Warriors, Clippers Exciting Game 1 Reactions

1 Comment

klay

The NBA Playoffs have started.

The first game of the day on Saturday saw the Toronto Raptors give the Brooklyn Nets a 1-0 lead in the series between the 3- and 6- seeds in the Eastern Conference. The Raptors committed 17 turnovers in a seven-point 94-87 loss. It was a physical contest, marred by 42 total fouls.

However, if you thought the officials let loose with the whistles in the first game, you may have missed the second game.

Game 2 of the day featured the Golden State Warriors in Staples Center to face the 3-seed Los Angeles Clippers—two teams that don’t exactly see eye-to-eye. The officials were all over the place, with four players having three or more fouls in the first half. Blake Griffin and Andre Iguodala were both limited to 19 and 20 minutes respectively, both fouling out in the fourth quarter.

There were 51 total fouls called in the Western Conference showdown that saw Golden State walk away with a 109-105 victory. For as many calls that were made, there was plenty of physical play—much of which could have merited another blown whistle.

A prime example of a non-call, Chris Paul’s sixth and final turnover, which enabled Harrison Barnes to, in turn, get fouled and make 1-of-2 free throws to stretch the Warriors’ lead to three. Paul was clearly fouled by Draymond Green as he rounded the elbow, the resulting contact caused him to lose control of the ball as it went out of bounds.

Over the course of the final 13 seconds, Golden State missed 3-of-4 free throw attempts, Los Angeles just couldn’t capitalize. It was a compelling and exciting game to watch.

Many in and around the league were watching as well.

Pages: 1 2 3

Tweets of the Night: Peter Vecsey & LeBron James

1 Comment

If you had Phil Jackson landing on his feet as President of the Seattle SuperSonics in the “What will Phil do next?” office pool, things may be looking up for you.

Pages: 1 2

Sheridan v. Vecsey has been settled out of court

30 Comments

NEW YORK — The libel lawsuit I filed against Peter Vecsey and the New York Post has been settled out of court to the mutual satisfaction of all parties. An editor’s note appeared at the bottom of Vecsey’s column in last Friday’s print editions of the New York Post, and that editor’s note also appears online at the bottom of the original Vecsey column — “Knicks Don’t Have Best Shot at ‘Melo” —  that I took issue with.

I will have no further comment on the settlement, and I have nothing negative to say about Mr. Vecsey.

But I do have a few things I want to say for the record.

We’ll start with a question: At what cost would you defend your reputation?

ESPN did not want me to file my lawsuit against Mr. Vecsey and the Post, which they made clear to me after I objected to the strong words he used in criticizing my well-sourced story from Dec. 14, 2010 that Carmelo Anthony, if he was traded, would only sign a maximum contract extension with the New York Knicks. I never wavered from that story, and it was dead-on.

Several top editors at ESPN knew who my primary source was, and they, too, were displeased with the tone of Mr. Vecsey’s column. But they told me they were on the other side of libel law, they were busy defending themselves against several time-consuming and costly libel suits, and they could not be on both sides of the fence.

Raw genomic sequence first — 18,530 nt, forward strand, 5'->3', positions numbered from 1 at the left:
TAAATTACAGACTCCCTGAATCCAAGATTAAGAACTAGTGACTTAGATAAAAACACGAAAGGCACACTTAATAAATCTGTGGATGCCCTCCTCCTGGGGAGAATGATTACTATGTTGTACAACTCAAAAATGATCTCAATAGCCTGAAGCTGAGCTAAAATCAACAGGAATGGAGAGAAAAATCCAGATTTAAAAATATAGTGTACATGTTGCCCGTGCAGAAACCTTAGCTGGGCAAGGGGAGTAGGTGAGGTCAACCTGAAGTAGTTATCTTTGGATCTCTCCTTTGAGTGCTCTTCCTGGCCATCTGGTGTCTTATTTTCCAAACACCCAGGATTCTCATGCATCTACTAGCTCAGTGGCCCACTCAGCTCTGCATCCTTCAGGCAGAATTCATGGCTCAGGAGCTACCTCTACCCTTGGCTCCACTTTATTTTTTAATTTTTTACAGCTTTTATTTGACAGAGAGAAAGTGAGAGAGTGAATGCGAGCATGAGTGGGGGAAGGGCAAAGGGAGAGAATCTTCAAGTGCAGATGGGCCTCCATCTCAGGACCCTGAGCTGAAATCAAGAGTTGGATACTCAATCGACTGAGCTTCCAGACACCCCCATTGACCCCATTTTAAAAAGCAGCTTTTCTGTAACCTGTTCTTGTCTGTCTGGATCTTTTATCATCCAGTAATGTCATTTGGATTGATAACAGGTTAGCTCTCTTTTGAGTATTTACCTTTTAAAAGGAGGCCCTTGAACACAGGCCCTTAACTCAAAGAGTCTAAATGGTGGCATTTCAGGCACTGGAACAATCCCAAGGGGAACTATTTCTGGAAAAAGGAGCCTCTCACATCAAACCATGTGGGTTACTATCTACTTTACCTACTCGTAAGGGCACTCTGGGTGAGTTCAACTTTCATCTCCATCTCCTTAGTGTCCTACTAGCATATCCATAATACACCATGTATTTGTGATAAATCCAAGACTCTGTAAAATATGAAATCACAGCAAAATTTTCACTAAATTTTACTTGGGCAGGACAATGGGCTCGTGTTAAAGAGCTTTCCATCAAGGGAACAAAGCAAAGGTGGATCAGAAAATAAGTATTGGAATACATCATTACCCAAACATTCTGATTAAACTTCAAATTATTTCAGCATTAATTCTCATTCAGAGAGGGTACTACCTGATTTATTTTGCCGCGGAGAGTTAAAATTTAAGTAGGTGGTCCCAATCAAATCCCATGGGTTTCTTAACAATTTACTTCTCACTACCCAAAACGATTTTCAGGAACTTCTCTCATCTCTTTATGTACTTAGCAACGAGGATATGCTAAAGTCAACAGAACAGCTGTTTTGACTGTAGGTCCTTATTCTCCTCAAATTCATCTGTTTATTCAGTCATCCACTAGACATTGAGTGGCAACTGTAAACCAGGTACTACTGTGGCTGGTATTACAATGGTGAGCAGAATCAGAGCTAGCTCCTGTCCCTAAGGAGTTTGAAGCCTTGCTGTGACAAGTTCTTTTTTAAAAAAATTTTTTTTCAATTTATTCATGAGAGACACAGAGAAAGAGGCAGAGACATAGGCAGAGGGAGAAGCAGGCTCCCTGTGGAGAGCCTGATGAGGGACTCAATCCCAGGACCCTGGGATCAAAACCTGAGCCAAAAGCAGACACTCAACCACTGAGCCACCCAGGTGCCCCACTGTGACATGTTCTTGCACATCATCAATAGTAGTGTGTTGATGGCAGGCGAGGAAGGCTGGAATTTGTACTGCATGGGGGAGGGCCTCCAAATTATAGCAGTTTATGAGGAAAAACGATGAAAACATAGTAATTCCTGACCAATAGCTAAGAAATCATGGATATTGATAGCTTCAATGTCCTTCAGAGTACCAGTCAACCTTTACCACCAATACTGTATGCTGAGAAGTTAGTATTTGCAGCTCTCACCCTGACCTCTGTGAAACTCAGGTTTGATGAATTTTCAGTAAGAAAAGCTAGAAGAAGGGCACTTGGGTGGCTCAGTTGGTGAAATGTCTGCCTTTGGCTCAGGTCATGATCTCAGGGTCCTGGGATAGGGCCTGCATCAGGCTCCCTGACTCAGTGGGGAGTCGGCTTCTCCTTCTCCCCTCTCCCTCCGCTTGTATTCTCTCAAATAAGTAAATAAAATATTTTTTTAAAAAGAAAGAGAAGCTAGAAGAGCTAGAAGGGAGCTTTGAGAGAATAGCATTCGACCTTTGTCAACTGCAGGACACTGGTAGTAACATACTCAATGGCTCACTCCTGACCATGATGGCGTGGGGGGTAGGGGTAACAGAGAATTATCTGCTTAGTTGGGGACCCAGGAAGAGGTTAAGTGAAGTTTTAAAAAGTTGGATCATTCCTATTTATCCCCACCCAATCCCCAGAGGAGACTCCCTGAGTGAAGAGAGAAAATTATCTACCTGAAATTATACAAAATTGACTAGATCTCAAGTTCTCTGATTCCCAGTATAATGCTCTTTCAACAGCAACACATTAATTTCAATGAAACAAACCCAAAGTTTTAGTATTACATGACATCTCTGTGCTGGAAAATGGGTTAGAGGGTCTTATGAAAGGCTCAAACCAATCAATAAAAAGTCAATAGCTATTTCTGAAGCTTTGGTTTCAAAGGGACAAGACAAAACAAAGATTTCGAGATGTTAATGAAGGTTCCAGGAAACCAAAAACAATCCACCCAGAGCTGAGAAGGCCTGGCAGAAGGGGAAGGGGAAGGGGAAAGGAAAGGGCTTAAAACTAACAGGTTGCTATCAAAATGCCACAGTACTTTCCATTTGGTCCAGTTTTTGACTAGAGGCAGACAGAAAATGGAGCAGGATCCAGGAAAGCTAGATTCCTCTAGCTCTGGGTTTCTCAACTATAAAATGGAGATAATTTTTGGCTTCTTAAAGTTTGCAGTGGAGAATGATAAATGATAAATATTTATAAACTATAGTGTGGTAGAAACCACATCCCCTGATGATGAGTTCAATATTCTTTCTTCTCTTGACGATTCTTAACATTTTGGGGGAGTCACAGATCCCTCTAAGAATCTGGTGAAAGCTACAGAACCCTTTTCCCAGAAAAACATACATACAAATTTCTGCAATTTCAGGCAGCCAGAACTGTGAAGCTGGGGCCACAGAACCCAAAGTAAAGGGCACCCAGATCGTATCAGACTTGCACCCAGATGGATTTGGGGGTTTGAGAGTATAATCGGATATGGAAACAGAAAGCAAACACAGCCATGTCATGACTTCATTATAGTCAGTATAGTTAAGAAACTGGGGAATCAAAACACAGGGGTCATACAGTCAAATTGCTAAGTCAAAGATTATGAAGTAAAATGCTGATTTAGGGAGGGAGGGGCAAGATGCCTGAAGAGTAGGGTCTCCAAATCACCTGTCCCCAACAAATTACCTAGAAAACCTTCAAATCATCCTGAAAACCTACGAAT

Here’s what I wrote to the managing editor of ESPN.com in an e-mail: “As you understand from our conversationsI feel I must protect my reputation as a journalist. I have spent 24 years building it, and if I am to maintain my professional integrity, I must defend myself.”

So I rocked the boat at ESPN, my contract subsequently ended, and I no longer work there.

And that’s fine with me, because I spent six years there, five of which were wonderful and the last of which was not. And when you are unhappy in your job, it is best to move along. That is also what I needed to do in 2005 after 18 years at the Associated Press.

So moving along is what I am doing, running a Web site with high-quality content from some of the most distinguished veteran writers in the business (between myself, Mark Heisler, Jan Hubbard, Chris Bernucca and Chris Perkins, we have nearly 100 combined years of journalism experience), and I am doing so with my dignity and my principles intact.

When I decided to rock the boat, for me it was a question of whether the reputation of the name “Sheridan” was more important to me than the name “ESPN.” Like Mr. Vecsey, I am a second-generation journalist. And as much as I wanted to protect my own name, I also wanted to protect the legacy of my dad, who spent 30 years at The New York Times and was one of the most highly respected newsmen to grace the third floor of the old Times building on West 43rd Street.

When I first filed my complaint, I was covering the NBA labor negotiations. The day after the news broke, commissioner David Stern was holding a news conference and asked me from the podium: “Did you really sue Peter Vecsey?” I told the commissioner it was not the time or place to discuss the issue (it was being broadcast live on NBA-TV), but we had a conversation about it later, and I explained to Stern how I believed a journalistic line had been crossed.

I wish ESPN  had my back on this, but they chose not to.

I chose to stand up for my principles anyway, come what may.

It was a decision that has impacted my family and my journalistic career, and I do not regret it one iota. Sometimes, you have to stand up and defend your integrity and your reputation. So I will move forward in my career without looking back. The aim here is to build a better basketball Web site, and if this is your first time visiting, have a look around. Lots of talent here, not a lot of schlock.

Thanks to all those who have been supportive.